As expected, hospital mortality declined for both men and women. Although the effect of time and gender were nonsignificant, the relative risk of hospital mortality for women in 2003 as compared with 1993 was 0.22 (95% confidence intervals, 0.03-1.73), representing a combination of improved preoperative health of women, intraoperative technical and device advances, and excellence in postoperative care. For both men and women, advanced age (P = .001) and cardiac symptoms that limited functional ability (NYHA functional class) (P = .005) were strong predictors of hospital mortality (Table 5).
Is There a Difference in End Points in Women Over Time?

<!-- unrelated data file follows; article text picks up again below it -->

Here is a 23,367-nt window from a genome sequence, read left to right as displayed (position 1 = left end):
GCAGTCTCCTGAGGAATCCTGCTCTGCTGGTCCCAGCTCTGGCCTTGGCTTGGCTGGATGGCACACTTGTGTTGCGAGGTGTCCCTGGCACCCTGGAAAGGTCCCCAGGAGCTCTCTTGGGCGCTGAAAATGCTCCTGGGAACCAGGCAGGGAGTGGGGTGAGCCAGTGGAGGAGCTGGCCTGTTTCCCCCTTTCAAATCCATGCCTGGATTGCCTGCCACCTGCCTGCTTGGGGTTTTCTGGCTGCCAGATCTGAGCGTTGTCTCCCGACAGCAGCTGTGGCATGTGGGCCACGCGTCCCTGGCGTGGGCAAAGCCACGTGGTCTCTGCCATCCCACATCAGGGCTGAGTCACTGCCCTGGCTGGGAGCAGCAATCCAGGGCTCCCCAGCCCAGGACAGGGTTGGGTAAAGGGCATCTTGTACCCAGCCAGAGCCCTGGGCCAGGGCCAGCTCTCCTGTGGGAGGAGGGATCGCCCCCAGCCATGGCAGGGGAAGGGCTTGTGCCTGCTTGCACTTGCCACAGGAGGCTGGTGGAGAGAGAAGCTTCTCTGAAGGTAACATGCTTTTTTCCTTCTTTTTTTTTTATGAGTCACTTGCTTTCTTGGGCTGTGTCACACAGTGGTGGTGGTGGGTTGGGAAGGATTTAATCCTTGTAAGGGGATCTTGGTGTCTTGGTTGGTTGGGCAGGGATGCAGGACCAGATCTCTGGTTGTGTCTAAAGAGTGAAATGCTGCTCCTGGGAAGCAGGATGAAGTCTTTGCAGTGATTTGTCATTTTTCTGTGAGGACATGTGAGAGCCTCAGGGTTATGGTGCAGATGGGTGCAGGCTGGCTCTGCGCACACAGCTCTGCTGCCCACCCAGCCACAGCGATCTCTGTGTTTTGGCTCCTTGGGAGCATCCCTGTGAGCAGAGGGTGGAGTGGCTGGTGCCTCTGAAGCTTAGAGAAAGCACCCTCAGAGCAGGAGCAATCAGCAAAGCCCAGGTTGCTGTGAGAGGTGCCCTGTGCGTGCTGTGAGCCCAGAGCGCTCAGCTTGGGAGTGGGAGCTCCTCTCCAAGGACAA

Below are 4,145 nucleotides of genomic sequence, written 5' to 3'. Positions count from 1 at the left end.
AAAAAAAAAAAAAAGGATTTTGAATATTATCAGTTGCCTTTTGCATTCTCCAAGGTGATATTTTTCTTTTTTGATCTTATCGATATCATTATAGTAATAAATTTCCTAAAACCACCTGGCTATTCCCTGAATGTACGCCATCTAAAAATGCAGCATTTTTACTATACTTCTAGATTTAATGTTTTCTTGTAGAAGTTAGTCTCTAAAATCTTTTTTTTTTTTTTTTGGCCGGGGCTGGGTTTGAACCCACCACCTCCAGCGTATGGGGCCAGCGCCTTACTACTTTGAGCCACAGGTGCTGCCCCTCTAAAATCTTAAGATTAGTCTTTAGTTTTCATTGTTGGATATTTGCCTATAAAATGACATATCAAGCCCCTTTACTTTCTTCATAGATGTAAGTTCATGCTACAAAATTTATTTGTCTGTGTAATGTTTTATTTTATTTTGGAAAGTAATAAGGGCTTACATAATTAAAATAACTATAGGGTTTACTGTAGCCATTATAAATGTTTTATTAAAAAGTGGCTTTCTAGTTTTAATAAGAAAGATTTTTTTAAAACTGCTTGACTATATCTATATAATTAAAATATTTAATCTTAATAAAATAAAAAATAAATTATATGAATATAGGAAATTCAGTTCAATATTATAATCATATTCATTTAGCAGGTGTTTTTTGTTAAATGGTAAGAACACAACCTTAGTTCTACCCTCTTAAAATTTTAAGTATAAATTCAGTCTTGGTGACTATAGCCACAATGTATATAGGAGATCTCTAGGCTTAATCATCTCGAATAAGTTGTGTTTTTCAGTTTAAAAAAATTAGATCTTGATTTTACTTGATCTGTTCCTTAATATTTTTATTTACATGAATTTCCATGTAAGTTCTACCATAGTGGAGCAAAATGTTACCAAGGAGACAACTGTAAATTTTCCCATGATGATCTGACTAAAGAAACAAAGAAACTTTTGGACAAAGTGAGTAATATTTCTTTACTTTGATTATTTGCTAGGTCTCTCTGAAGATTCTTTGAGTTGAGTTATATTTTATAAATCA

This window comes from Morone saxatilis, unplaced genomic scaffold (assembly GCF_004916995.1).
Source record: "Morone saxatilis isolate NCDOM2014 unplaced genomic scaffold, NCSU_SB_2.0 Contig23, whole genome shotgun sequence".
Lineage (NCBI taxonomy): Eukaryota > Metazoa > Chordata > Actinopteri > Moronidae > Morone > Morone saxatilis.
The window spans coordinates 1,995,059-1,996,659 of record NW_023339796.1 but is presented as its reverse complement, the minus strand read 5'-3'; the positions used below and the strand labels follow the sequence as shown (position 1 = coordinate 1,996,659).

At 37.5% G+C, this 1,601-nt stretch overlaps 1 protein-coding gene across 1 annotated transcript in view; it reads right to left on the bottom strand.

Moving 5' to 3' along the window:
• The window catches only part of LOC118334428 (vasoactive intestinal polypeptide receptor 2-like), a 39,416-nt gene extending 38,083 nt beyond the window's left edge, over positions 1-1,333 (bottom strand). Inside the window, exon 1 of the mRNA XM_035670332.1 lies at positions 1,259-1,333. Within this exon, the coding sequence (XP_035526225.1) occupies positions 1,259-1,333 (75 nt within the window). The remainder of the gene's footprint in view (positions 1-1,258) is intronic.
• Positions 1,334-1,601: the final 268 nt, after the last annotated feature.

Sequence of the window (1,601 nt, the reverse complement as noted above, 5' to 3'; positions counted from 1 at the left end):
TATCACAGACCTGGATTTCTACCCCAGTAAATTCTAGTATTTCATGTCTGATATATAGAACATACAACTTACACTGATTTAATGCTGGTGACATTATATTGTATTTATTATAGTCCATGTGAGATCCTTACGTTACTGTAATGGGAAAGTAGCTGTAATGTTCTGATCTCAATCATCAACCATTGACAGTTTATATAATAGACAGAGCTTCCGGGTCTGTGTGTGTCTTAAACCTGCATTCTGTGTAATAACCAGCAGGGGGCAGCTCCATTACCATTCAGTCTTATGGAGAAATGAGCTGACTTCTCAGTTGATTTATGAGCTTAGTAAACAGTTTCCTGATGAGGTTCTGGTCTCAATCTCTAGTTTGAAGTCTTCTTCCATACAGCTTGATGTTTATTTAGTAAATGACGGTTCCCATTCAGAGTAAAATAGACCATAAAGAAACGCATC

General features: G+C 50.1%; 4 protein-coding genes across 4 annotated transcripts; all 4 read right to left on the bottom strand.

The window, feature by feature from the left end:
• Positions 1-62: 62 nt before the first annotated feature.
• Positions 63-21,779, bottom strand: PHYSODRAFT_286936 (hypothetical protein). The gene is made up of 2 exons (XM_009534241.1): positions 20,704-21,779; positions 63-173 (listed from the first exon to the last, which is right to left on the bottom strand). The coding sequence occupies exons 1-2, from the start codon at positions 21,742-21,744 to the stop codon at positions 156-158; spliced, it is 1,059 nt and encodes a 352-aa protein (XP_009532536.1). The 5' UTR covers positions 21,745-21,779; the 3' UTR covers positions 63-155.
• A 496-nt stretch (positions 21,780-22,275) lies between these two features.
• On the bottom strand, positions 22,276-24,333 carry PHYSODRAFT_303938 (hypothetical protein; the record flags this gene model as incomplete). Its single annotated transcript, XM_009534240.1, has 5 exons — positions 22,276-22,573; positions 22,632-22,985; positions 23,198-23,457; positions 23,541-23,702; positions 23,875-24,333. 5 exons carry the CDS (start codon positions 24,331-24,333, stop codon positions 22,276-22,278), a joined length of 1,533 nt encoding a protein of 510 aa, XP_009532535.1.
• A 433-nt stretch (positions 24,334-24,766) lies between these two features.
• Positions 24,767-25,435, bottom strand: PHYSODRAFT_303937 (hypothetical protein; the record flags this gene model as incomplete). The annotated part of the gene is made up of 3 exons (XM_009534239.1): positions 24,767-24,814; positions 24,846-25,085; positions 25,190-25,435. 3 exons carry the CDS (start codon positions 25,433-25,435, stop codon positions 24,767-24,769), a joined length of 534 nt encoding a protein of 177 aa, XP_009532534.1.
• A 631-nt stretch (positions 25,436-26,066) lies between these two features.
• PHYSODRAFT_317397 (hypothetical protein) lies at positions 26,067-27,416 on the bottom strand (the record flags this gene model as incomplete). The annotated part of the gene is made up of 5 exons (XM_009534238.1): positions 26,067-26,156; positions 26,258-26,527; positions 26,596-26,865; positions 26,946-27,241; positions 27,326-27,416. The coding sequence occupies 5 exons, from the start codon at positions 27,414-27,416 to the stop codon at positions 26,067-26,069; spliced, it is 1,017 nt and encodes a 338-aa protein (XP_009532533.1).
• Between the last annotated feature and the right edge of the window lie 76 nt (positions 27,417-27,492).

Cleveland Clinic trends are similar to older reports in the literature. Others also reported that women were older and had more cardiovascular risk factors at the time of surgery.11,20-22 In patients treated at the Cleveland Clinic, the prevalence of women having 3 or more diseased coronary artery vessels increased from 64% in 1993 to 75% in 2003. However, women were less likely to receive 2 ITA grafts, even though the literature supports the use of 2 ITA grafts as conduits. Early researchers did not discuss why ITA grafts as conduits were used less often in women. A more recent single-center study of left ITA utilization during CABG showed great variability in the use of LITAs as conduits and that women were less likely to receive one.23 Left ITA graft use was associated with lower early morbidity and mortality and a decrease in hospital LOS.23 Two authors (MLE and NMA) questioned two cardiovascular surgeons from Cleveland Clinic for explanations and rationale for our observations and findings in the literature. Both replied that there is bias and surgeon preference when making this surgical decision and may be due to older age of women at the time of revascularization. Since current research consistently demonstrates equal postoperative morbidity and mortality risk when ITA grafts are used, it is important to learn if other differences exist between genders when ITA grafts are used. New research may facilitate less gender bias in conduit type during CABG procedure.